Washington State Institute for Public Policy
Electronic monitoring (probation)
Adult Criminal Justice
Benefit-cost estimates updated December 2016.  Literature review updated December 2014.
A computer-based tracking device electronically monitors the location of an offender. Electronic monitoring devices are either radio frequency or Global Positioning System (GPS) units. Offenders are generally required to remain at home except for approved activities such as work, school, or treatment. Electronic monitoring is used for probationers, parolees, or pre-trial defendants and can be used in lieu of, or in addition to, confinement. The use of electronic monitoring varies from lower to higher risk offenders. Parole and probation populations have been placed into two separate categories in order to reflect the statistically significant difference in effectiveness.
BENEFIT-COST
META-ANALYSIS
CITATIONS
The estimates shown are present value, life cycle benefits and costs. All dollars are expressed in the base year chosen for this analysis (2015). The chance the benefits exceed the costs are derived from a Monte Carlo risk analysis. The details on this, as well as the economic discount rates and other relevant parameters are described in our Technical Documentation.
Benefit-Cost Summary Statistics Per Participant
Benefits to:
Taxpayers $7,160 Benefits minus costs $26,863
Participants $0 Benefit to cost ratio n/a
Others $14,424 Chance the program will produce
Indirect $4,155 benefits greater than the costs 94 %
Total benefits $25,739
Net program cost $1,124
Benefits minus cost $26,863
1In addition to the outcomes measured in the meta-analysis table, WSIPP measures benefits and costs estimated from other outcomes associated with those reported in the evaluation literature. For example, empirical research demonstrates that high school graduation leads to reduced crime. These associated measures provide a more complete picture of the detailed costs and benefits of the program.

2“Others” includes benefits to people other than taxpayers and participants. Depending on the program, it could include reductions in crime victimization, the economic benefits from a more educated workforce, and the benefits from employer-paid health insurance.

3“Indirect benefits” includes estimates of the net changes in the value of a statistical life and net changes in the deadweight costs of taxation.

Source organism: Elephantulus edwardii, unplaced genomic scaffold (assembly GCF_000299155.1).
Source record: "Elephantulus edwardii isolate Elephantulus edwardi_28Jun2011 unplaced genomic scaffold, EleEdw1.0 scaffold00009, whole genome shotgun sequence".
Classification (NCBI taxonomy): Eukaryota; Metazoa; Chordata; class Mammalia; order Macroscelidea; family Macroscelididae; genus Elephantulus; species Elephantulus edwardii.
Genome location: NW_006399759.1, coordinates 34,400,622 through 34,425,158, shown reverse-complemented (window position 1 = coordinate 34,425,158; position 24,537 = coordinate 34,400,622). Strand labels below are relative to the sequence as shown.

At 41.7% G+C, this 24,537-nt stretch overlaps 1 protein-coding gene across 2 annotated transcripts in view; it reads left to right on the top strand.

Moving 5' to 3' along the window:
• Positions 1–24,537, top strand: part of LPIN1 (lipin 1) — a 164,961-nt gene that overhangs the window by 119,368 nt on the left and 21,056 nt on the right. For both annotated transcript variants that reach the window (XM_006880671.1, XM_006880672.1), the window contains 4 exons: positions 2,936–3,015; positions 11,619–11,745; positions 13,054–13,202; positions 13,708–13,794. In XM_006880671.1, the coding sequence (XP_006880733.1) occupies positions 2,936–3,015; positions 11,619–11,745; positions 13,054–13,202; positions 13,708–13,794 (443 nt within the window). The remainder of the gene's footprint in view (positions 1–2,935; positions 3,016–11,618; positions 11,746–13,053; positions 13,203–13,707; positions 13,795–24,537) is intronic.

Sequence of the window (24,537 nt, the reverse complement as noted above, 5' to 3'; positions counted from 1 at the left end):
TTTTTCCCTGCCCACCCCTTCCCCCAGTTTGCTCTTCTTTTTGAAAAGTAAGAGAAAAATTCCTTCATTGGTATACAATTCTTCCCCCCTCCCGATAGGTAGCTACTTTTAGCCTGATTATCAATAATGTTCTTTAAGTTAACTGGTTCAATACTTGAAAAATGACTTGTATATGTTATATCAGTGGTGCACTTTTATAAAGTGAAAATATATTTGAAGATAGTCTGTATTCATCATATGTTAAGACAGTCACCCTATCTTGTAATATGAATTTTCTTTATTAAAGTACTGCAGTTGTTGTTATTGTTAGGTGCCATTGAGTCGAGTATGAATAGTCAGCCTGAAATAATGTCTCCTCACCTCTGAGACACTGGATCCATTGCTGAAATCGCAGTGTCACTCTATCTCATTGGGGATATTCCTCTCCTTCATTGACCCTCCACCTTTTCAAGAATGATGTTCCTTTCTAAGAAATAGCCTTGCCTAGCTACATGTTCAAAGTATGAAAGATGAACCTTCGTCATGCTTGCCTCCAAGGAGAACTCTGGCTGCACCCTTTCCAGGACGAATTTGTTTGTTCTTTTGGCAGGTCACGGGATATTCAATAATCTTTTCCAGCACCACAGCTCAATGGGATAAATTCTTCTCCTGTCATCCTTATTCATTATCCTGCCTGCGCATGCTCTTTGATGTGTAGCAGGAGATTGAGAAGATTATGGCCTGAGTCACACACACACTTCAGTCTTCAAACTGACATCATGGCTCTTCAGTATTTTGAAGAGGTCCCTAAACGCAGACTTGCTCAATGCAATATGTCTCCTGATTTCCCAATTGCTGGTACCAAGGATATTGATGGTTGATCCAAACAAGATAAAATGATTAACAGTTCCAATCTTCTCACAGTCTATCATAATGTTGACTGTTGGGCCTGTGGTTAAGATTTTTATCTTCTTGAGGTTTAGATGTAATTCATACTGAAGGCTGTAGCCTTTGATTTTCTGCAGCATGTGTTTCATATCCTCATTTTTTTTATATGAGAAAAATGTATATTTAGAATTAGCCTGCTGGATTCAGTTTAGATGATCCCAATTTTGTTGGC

Detailed Monetary Benefit Estimates Per Participant
Benefits from changes to:1 Benefits to:
Taxpayers Participants Others2 Indirect3 Total
Crime $7,160 $0 $14,424 $3,589 $25,172
Adjustment for deadweight cost of program $0 $0 $1 $566 $567
Totals $7,160 $0 $14,424 $4,155 $25,739
Detailed Annual Cost Estimates Per Participant
Annual cost Year dollars Summary
Program costs $377 2009 Present value of net program costs (in 2015 dollars) $1,124
Comparison costs $1,405 2009 Cost range (+ or -) 10 %
Electronic monitoring costs per day were provided by the Department of Corrections. The Washington State Institute for Public Policy calculated the total cost per participant assuming 30 days on electronic monitoring in lieu of 30 days in confinement (average daily cost for jail and prison).
The figures shown are estimates of the costs to implement programs in Washington. The comparison group costs reflect either no treatment or treatment as usual, depending on how effect sizes were calculated in the meta-analysis. The cost range reported above reflects potential variation or uncertainty in the cost estimate; more detail can be found in our Technical Documentation.
Estimated Cumulative Net Benefits Over Time (Non-Discounted Dollars)
The graph above illustrates the estimated cumulative net benefits per-participant for the first fifty years beyond the initial investment in the program. We present these cash flows in non-discounted dollars to simplify the “break-even” point from a budgeting perspective. If the dollars are negative (bars below $0 line), the cumulative benefits do not outweigh the cost of the program up to that point in time. The program breaks even when the dollars reach $0. At this point, the total benefits to participants, taxpayers, and others, are equal to the cost of the program. If the dollars are above $0, the benefits of the program exceed the initial investment.